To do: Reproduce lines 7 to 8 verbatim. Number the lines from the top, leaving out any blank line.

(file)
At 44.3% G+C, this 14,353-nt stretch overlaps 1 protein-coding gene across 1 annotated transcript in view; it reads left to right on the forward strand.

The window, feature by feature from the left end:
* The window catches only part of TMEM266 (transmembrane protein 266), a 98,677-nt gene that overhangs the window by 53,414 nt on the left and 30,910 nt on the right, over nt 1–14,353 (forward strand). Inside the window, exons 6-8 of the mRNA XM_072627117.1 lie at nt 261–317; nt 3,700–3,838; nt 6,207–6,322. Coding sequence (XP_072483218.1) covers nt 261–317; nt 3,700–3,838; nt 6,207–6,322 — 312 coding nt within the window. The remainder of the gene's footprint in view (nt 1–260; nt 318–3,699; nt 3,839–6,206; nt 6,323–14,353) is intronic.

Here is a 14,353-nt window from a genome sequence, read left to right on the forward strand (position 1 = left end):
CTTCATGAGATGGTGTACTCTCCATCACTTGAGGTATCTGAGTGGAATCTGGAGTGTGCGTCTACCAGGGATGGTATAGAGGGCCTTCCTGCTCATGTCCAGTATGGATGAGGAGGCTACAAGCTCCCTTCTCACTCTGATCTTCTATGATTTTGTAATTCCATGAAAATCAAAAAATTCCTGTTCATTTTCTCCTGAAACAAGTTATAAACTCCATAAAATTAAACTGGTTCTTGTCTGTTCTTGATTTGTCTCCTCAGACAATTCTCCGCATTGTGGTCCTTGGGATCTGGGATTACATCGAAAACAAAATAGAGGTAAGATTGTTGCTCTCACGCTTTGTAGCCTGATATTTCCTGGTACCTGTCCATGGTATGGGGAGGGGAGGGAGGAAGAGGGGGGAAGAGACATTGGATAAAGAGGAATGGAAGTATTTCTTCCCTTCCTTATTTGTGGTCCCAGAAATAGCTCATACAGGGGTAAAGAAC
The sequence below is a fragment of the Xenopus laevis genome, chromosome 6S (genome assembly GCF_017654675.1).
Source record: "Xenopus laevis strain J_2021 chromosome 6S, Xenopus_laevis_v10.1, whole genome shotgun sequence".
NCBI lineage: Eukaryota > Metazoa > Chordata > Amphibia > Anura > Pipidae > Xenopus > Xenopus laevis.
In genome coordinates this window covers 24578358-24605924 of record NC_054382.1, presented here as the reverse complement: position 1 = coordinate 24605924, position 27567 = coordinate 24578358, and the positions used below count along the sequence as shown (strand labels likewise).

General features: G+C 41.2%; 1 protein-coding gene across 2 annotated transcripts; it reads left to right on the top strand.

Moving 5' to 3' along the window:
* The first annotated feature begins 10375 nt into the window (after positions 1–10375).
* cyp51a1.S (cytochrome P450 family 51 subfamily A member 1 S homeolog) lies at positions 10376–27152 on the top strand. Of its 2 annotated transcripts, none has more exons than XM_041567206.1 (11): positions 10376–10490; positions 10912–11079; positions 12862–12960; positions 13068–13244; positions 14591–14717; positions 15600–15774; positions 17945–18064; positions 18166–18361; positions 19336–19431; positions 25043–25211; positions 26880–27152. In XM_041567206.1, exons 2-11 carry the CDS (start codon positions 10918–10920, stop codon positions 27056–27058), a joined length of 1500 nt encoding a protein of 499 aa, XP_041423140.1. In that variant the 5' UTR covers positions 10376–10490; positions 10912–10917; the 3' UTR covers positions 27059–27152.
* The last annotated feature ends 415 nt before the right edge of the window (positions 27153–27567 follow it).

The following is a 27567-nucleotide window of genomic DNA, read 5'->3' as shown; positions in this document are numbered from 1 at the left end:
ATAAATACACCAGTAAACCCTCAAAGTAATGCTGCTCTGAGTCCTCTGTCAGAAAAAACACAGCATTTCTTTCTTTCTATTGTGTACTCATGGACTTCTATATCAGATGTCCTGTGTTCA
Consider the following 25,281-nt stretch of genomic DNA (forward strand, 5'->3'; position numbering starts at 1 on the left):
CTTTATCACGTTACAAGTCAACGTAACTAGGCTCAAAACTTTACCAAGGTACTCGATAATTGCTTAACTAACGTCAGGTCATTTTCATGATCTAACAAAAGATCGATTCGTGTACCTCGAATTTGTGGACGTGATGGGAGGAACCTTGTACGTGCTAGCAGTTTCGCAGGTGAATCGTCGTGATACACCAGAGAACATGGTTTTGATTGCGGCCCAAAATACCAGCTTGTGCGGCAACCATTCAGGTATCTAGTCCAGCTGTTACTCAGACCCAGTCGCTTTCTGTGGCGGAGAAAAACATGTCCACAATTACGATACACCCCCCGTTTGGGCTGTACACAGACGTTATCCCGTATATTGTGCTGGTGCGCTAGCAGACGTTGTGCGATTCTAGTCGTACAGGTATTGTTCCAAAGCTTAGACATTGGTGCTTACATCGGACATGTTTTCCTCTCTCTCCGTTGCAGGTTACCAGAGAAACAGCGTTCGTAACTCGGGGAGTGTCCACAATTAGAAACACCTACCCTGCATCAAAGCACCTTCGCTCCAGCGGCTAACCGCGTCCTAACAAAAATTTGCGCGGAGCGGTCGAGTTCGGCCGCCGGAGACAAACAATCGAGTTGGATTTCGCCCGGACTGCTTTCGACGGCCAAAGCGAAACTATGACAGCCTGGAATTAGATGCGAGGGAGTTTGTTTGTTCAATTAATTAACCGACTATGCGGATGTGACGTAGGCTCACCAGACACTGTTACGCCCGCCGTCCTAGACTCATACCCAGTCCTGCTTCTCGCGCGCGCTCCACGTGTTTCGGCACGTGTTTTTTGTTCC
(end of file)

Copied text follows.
Source record: "Xenopus laevis strain J_2021 chromosome 6S, Xenopus_laevis_v10.1, whole genome shotgun sequence".
NCBI lineage: Eukaryota > Metazoa > Chordata > Amphibia > Anura > Pipidae > Xenopus > Xenopus laevis.